shibori-ship-back-daily-japanese-textile-img_1038Kimono
Cotton
Shibori, stenciling

This is a woman’s cotton kimono, not an informal yukata. The huge ship, with sails billowing in the wind, is entirely rendered in several types of shibori. A great deal of planning went into the execution of this piece, which has very little in the way of repeat designs. The designer has done a masterful job of using positive and negative space.

The different positions of the three sails keep the viewer’s eye moving from place to place. Varying shades of blue show that the design underwent multiple dippings, increasing the amount of labor involved, and raising its cost.

shibori ship - sail detail Daily Japanese Textile IMG_1041

The ship itself, and the waves, are suggested with a bare minimum of lines, while the background is covered with miura shibori.

shibori ship - prow detail Daily Japanese Textile IMG_1042

Only the so-called Genji wheels at the shoulders and the jagged pine bark lozenge are repeated. The pine bark lozenge motif (matsukawabishi) frames the central design. Below you can see one of the four small undyed reinforcements that have been carefully sewn into the front and back each armpit to help limit wear and tear to this vulnerable area.

shibori ship - sleeve detail Daily Japanese Textile IMG_1044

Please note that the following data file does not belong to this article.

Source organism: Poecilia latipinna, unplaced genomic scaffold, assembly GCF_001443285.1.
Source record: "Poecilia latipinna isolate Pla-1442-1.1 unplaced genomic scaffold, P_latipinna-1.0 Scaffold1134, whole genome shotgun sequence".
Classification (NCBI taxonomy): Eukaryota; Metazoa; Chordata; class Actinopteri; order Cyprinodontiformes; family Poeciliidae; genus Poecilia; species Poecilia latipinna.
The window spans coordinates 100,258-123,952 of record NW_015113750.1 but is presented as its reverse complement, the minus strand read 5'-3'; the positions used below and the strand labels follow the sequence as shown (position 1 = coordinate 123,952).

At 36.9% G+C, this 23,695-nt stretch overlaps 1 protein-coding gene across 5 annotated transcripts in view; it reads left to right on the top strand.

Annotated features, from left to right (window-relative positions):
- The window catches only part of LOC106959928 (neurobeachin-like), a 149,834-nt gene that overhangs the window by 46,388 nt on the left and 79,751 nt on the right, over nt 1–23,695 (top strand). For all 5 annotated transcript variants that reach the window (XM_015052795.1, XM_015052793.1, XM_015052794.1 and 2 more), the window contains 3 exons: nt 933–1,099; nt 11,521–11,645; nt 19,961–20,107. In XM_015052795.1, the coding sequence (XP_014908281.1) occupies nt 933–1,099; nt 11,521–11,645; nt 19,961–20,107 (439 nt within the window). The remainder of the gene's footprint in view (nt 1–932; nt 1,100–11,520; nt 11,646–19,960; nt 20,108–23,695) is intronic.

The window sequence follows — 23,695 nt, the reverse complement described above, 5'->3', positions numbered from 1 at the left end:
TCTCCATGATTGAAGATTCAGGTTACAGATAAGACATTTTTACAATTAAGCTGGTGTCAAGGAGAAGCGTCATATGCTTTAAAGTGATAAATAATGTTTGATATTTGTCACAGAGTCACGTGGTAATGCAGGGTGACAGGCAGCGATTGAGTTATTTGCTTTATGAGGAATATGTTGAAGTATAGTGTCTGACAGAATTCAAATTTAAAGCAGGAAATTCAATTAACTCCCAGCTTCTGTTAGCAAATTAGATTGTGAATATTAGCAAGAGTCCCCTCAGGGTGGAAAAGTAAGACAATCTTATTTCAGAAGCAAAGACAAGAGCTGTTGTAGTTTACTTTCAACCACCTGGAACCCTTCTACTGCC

A close-up of the pine bark lozenge.

shibori ship chevron detail Daily Japanese Textile IMG_1061

There is a partial lining down the center back of the kimono, which would have protected the design from bodily friction, and helped to absorb perspiration. The homespun lining, which appears to be a repurposed tenugui, echoes the nautical theme with dark ropes and anchors on a pale hemp leaf (asa-no-ha) background. (It appears to have been made with two separate stencils, and dyed two separate times. Anyone with more information on this is encouraged to write in.) The shibori outer also shows part of an anchor. Below, toward the right of the photograph, two of the anchor’s great crescent-shaped hooks thrust upward, and two point down.

shibori ship, front, lining Daily Japanese Textile IMG_1046

Here is a fiber detail of the lining.

shibori ship lining detail Daily Japanese Textile IMG_1053

It is always interesting to find traces that hint at the artisan’s work. Here, in the the upper right hand corner of the white rectangle, three stitches that accidentally got left behind after the dye process was complete.

shibori ship fiber detail with stitches Daily Japanese Textie IMG_1066

This kimono probably dates back to around the turn of the last century.

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